I. Optimization: 1. Feasibility and Desirability, 2. Utility Maximization, 3. Constrained Optimization
II. Risk and Uncertainty: 4. Expected Utility, 5. Probability and Statistics
III. Group Choices: 6. Aggregation of Preferences, 7. Games and Equilibria, 8. Free Markets
IV. Rationality and Emotions: 9. Evolutionary View of Emotions, 10.
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2 of 2 people found the following review helpful By von Neumann on July 2, 2011
Format: Hardcover
After such a long time, I would like to revise my review, seeing Prof. Gintis updating his.
I begin with some counter-arguments to Gintis, and leave my original review below for those interested in my review.
I think Prof. Gilboa has a lot to say about Gintis' harsh comments, and while I agree with about half of what Gintis says, the other half I think will be totally counter-argued. I hope I do the job instead of Gilboa at least partially, since the author is not in the position to argue on the review area probably.

The sole counter argument that I want to pose here is Gintis' naive criticism on Gilboa's interpretation of experimental economics.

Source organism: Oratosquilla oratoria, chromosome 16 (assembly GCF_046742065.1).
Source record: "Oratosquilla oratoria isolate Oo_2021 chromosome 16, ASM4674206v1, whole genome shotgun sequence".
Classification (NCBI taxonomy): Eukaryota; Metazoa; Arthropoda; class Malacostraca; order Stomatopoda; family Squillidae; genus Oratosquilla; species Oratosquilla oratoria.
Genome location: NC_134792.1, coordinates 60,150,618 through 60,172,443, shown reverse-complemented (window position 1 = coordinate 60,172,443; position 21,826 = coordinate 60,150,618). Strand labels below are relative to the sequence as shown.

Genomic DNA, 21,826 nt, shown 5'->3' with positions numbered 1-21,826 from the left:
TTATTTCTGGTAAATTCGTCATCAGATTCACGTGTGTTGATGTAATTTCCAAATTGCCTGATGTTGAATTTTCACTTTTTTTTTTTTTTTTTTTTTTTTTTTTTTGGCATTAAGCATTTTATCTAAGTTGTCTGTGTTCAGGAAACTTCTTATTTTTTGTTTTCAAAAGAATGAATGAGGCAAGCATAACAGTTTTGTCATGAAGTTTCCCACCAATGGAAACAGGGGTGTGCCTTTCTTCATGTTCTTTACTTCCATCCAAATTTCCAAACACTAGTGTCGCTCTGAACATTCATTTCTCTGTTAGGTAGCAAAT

Gintis says, unless economists can take "given payoffs" as the utility to be maximized, economics becomes irrefutable. Oh god, this is how naive a very top social scientist is as opposed to natural scientists when "experimental science" or "observation" in general are concerned. How could he possibly think that the only way to peak into people's utility is "by DEMANDING the participants of the experiments to take the specified payoffs as the utilities in their minds"? Physicists have always struggled to construct various models and experimental devices to correspond the observable phenomena with the atomic model. There is apparently no one-to-one correspondence between atom's properties and external physical phenomena. Experimental economists likewise should do their best to dig deep into the minds of people, rather than simply asking them to take the artificial not-so-rewarding specified payoffs as the mental utilities. I wonder whether Gintis knows the idea of "research program" by Lakatos.